My Diversity Philosophy

My diversity philosophy is simple: I believe it is the duty of every writer to create stories in which the characters are from diverse backgrounds. Our work should reflect the actual, real-life demographics of the United States. We need to see LGBTQ characters in TV and film at a percentage reflected by the research. The same goes for other underrepresented communities. Those from racially and ethnically diverse communities need to be included in our work at a rate equal to or above the percentage reported on the U.S. Census. Only when we have stories that include us ALL, can we claim we are a diverse industry.


My goal is to create a diverse cast of queer characters of all races, ethnicities, able-ness, and spiritual beliefs in order to foster and encourage honest conversation about gender, sex, and sexuality in conjunction with race, disability and spiritual beliefs.

I delve into these non-traditional, non-mainstream communities and demographics, in an effort to increase visibility of the often silenced voices of diversity. My hope is to ensure our TV and feature viewing reflects the actual demographics of the United States, not just 1-2 primary communities.

For example, the LGBTQ community constitutes  4.5% of the general U.S. population. Yet, according to GLAAD, while Broadcast prime time shows have now exceeded that percentage (roughly 6.4% of characters being LGBTQ), cable, streaming and features all lag. In fact, features DROPPED 5.6% between 2017 and 2018, with only 12.8% of the 100+ films featuring an LGBTQ character, most of whom, GLAAD points out, seemed to be afterthoughts and were deemed “insufficient.”

This is unfortunate, and the catalyst for why I write stories with uplifting messages featuring prominent LGBTQ characters and “fringe” or niche ideologies.

I take a similar approach to ethnic and racial representation, as well as disability. Latinos account for the largest growing demographic in the U.S., yet the community is just recently getting more representation in entertainment.  Native Americans and other indigenous people are rarely represented in TV and film. When they are, they are generally the bad guy in some way. So I give a platform to them in a way that honors them and their heritage and positive history.

If we are going to ask for and work toward diversity, then we must truly diversify by writing the majority of characters as non-cisgender heterosexual white characters. After all, according to the last census, cis white people are now a minority in the U.S.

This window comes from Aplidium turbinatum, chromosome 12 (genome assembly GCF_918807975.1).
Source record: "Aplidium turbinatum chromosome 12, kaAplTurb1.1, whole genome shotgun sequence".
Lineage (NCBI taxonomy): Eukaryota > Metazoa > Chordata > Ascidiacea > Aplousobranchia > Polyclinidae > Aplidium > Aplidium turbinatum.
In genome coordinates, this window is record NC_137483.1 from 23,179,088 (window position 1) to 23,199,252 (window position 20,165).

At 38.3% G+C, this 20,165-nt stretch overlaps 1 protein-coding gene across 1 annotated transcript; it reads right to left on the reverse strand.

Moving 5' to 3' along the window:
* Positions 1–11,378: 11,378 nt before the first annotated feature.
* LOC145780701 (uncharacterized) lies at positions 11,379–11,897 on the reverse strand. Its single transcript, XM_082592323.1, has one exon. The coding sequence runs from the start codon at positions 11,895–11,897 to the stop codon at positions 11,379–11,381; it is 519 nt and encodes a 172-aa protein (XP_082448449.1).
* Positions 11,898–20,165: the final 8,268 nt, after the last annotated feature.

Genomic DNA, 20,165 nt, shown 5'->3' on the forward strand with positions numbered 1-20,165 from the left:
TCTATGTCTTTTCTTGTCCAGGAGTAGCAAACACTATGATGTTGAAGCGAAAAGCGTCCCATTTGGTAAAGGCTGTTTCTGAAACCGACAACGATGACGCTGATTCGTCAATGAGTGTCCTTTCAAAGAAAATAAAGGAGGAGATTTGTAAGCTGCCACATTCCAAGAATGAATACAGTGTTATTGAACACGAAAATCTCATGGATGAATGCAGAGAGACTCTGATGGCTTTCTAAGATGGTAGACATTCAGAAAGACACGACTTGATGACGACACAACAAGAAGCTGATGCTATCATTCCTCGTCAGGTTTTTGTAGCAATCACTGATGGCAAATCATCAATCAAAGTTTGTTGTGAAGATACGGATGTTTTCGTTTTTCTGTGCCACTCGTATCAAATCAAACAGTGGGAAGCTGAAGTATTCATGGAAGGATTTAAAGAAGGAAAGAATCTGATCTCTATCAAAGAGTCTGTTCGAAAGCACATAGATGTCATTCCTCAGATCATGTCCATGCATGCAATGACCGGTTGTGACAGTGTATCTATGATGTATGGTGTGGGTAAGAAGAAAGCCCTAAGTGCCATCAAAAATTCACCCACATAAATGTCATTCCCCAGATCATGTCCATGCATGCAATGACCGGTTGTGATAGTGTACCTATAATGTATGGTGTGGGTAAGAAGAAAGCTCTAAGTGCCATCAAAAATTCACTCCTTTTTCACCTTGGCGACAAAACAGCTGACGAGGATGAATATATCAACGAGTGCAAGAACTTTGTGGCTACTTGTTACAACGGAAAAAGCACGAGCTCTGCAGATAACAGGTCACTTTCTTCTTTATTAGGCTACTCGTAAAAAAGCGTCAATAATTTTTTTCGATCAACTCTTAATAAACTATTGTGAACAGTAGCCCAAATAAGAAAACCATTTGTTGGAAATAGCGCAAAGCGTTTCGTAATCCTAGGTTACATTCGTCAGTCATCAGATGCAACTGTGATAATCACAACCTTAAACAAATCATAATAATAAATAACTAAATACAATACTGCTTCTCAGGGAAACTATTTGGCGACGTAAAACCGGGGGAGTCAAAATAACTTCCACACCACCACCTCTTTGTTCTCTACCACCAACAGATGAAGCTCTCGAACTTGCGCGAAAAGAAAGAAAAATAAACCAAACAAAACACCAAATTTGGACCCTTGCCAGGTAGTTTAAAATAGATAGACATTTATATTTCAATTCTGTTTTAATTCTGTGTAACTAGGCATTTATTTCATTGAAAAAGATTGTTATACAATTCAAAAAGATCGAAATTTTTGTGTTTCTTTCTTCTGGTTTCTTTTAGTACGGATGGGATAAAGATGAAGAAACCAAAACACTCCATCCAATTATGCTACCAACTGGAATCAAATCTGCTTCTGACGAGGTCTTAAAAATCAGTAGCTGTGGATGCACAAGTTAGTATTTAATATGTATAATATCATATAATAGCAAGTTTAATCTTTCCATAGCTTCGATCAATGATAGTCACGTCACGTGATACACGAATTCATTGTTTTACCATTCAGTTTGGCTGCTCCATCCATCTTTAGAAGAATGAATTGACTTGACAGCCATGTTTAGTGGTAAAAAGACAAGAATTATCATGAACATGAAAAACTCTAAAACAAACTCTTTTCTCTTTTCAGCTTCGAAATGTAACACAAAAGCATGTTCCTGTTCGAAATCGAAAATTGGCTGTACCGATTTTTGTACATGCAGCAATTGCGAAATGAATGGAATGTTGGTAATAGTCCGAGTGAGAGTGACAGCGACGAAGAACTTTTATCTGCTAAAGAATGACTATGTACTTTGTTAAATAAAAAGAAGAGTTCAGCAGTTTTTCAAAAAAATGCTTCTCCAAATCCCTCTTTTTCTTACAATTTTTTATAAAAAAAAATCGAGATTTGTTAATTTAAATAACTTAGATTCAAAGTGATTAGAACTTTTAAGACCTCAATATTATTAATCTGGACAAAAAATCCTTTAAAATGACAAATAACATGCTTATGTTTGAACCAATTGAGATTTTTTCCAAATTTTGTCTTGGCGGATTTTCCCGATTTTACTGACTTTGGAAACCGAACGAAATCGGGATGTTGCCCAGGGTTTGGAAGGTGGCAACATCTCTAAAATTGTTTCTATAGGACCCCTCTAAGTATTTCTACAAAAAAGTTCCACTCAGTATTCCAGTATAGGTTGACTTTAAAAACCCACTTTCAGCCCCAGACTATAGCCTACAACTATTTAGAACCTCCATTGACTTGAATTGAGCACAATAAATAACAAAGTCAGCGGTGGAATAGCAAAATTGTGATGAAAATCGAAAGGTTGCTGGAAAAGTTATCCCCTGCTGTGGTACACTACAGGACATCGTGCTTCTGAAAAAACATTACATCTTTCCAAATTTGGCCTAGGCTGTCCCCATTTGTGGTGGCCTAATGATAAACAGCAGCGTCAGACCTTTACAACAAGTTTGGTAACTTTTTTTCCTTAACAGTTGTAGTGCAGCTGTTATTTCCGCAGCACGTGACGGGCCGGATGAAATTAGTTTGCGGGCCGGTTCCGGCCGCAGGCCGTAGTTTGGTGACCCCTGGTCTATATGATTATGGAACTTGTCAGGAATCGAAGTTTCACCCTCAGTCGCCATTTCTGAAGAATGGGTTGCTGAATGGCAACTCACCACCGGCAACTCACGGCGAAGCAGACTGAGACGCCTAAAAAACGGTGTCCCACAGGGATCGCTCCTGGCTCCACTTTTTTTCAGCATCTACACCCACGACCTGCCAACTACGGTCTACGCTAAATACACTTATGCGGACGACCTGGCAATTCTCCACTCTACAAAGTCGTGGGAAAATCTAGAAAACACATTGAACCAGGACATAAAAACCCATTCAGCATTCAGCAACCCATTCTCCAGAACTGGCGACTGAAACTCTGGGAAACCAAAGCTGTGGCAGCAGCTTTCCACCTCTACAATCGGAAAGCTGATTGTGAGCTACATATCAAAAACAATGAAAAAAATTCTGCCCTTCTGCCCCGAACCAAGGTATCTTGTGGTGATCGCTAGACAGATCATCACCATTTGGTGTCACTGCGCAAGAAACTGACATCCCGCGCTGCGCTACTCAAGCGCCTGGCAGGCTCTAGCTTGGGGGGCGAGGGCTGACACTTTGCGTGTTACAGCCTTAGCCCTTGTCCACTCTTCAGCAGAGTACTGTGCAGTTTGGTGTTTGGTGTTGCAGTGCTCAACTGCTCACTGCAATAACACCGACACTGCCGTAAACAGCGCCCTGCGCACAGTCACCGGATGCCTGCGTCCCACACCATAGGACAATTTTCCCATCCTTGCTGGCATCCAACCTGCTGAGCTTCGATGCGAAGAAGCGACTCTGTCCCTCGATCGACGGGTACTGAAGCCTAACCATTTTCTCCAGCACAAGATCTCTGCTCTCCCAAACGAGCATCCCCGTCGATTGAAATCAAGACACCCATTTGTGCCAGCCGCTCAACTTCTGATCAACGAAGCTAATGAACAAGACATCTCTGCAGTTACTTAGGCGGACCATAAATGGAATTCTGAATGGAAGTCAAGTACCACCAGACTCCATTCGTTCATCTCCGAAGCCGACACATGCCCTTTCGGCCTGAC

Our experiences are interesting and different from those in the mainstream, yet all too universal and familiar.

Our lives are shaped by fighting against cultural ideologies that cisgender heterosexuals, mainly males, don’t understand and who cannot fully understand the nuances of our queer lives.

What’s not understood is that the LGBTQ experience intersects all aspects of our lives. And I show this in my work:

Consider the tale of a bisexual man who reenters his Kansas hometown — a town that ran him out because of his sexuality and away from his secret husband — and starts a marijuana dispensary against the wishes of the townspeople. Will his sexuality be all that people see, or will he be seen as the entrepreneur he truly is, regardless of his sexuality?

We rarely see BDSM- and sex work-positive stories; most shows fetishize these and fail to accurately portray BDSM and/or sex work in a true and honest manner, one of absolute trust in another and always 100% consensual.

What of the person who came out late in life, who had to live in fear their 40-50 years, living until now, when it is safer for them to say, “I AM QUEER!”? We don’t see those stories often either.

We see many coming of age and coming out tales, but they are all too often relegated to asides, brief mentions; they are rarely fully explored. The LGBTQ community is rich with narratives and anecdotes rarely shared as anything more than a quaint side story or modest attempt to diversify a performance. Our stories are rarely placed front and center, despite how diverse and profound the LGBTQ experience is.

These are the tales I tell, the stories I weave. I draw upon my personal experience as a queer person and tell our stories in a way that doesn’t make us into stereotypes or look like we are angry.

I see our community experiences as something to celebrate, not as a secondary or tertiary story like or a comedic plot device. I see the LGBTQ community as one that is diverse and more “normal” than most “normal” people, one that should be the lead storyline, not relegated to an aside.